The 1st Cav and other units had been ordered into the Parrot's Beak region of Cambodia in April/May 1970 to search for NVA arms caches and COSVN, the central office for South Vietnam. The units met heavy resistance as the NVA tried to protect the huge arms caches from capture. The incursion into Cambodia caused an uproar at home and American ground units were pulled out before the job was done. ARVN units remained in Cambodia and American aircrews provided support for several months. I flew a number of these support missions in UH-1H aircraft. We flew ARVN troops in and out, carried out their WIAs, and transported captured arms and supplies. We were briefed before every mission to avoid getting out of the aircraft when on the ground in Cambodia as members of the media might notice, take a picture, and a PR nightmare might ensue. We even had to fly support at night because VNAF (Vietnamese Air Force) pilots would not cross into Cambodia at night.

On one morning mission, we took off from the 1st Cavs huge base at Phouc Vinh headed for Tay Ninh. We were the 5th aircraft in a flight of 5 UH-1H helicopters. The flight leader ordered us into a "tactical trail" formation for the trip to Tay Ninh. "TAC Trail" was a loose formation flown at treetop level at 100 to 120 knots with the aircraft weaving back and forth but generally maintaining our slot positions. Our crew chief, a sergeant E-5, and door gunner, a Spec 4, were the only ones in the rear cargo area. They were manning their M-60 machine guns and to facilitate movement they wore "monkey harnesses". The Monkey harness fastened around the torso and had a strap with a hook which they would attach to a o-ring on the transmission housing. This way they could move around instead of being strapped into a seat belt. About 40 minutes into the flight I told the rear crew, over the intercom, to try to follow our progress on their maps for training purposes and just in case we had a problem. I got a quick "roger sir" from the crew chief but nothing from the gunner. I said "yo Perkins, did you get my last?". Still no answer. I said to the crew chief, "Sarge, scoot over there and wake up Perkins". The crew chief and door gunner sat on opposite sides of the transmission housing and usually could not see each other. Sarge came back frantically on the IC, "Sir, Perky is gone", he's gone and his strap is flapping around". Me and my co-pilot were stunned! What the hell had happened? We radioed the rest of our flight and conducted a 5 aircraft search but we had no idea where Perkins had fallen out. We had covered 70 miles of triple canopy jungle along a ragged route. We never found his body. The snap hook which fastened the strap to the o-ring had failed. Specialist 4 Perkins was 19 years old. We lost a brother. We didn't even have time to mourn. Too much was going on. I did attend a memorial service conducted by our Group chaplain.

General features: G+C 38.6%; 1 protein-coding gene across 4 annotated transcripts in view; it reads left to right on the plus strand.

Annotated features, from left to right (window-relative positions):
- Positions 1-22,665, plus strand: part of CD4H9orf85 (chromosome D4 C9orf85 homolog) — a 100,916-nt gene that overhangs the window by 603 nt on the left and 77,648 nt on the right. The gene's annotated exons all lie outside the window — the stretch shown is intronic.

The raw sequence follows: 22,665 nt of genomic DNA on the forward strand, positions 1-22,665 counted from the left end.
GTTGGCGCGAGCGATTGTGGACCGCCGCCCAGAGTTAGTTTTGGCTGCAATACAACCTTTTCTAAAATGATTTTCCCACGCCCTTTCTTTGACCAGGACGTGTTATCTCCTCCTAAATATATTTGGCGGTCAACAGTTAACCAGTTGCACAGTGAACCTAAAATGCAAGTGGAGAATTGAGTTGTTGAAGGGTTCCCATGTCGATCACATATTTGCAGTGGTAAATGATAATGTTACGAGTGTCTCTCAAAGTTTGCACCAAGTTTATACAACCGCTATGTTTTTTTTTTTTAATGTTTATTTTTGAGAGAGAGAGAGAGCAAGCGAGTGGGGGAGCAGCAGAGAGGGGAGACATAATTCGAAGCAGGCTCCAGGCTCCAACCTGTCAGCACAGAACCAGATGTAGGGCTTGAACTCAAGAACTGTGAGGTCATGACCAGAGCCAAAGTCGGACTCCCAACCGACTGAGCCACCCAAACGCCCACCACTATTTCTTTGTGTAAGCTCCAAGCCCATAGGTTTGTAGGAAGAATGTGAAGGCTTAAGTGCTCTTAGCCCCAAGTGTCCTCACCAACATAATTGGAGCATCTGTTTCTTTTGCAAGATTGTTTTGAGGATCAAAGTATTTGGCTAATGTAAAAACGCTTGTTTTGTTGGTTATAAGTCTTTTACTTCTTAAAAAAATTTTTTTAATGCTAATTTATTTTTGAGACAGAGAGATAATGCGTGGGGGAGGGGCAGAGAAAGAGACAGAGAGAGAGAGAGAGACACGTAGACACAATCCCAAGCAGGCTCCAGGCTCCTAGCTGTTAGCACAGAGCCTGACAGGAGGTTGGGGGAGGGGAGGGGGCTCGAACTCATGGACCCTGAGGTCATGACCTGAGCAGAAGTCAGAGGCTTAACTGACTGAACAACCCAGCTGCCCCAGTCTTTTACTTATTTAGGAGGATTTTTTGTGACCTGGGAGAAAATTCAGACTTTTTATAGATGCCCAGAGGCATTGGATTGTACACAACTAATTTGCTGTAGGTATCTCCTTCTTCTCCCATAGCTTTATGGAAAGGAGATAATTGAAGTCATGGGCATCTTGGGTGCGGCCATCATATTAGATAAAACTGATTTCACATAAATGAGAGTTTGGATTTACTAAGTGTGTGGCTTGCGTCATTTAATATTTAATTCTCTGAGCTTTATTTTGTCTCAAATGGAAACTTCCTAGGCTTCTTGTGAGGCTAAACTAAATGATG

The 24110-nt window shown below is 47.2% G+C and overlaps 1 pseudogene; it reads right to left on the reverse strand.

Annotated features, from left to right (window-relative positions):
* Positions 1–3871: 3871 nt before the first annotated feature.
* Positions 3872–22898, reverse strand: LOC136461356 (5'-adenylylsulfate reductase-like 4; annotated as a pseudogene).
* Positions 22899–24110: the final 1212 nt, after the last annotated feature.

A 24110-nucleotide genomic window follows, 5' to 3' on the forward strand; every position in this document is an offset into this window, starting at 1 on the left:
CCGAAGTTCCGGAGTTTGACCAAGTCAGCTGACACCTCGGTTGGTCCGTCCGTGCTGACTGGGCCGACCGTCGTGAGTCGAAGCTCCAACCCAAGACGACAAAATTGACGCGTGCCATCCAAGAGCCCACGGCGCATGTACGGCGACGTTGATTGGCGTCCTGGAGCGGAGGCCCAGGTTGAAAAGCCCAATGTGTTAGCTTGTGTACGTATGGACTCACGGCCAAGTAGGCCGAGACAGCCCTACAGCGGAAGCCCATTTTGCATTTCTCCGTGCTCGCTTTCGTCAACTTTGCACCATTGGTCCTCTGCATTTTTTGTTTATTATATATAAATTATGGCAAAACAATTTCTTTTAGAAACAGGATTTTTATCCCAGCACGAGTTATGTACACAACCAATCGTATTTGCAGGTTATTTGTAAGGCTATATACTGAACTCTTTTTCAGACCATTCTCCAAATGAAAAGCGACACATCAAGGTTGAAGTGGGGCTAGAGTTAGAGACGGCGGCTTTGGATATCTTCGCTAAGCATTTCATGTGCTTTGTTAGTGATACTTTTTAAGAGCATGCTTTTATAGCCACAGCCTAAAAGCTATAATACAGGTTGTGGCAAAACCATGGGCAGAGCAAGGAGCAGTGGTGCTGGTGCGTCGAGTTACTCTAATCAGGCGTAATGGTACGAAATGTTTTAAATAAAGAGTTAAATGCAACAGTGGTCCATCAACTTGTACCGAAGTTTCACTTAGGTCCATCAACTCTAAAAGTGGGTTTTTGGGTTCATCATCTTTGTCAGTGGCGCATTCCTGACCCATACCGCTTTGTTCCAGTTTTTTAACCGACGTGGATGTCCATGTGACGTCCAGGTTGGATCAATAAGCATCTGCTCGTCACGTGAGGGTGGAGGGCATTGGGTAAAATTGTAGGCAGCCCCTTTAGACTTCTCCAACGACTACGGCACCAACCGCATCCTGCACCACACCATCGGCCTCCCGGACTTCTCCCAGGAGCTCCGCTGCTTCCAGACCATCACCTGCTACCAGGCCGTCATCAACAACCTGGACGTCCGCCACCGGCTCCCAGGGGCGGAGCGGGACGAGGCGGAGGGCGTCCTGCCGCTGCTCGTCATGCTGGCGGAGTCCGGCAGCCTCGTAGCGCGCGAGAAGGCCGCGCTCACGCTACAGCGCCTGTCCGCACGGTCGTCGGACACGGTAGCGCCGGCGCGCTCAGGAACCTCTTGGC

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Comment by Geoff Colt on November 1, 2013 at 2:54pm

Hey Brother,

First off, WELCOME HOME! Second, it's bad enough losing our Brothers to "Charlie" in a firefight, but to lose one due to an equipment failure has to be tougher! You will NEVER Forget, as the Heroes that we Lost, are etched in our minds for eternity. I know the pain!

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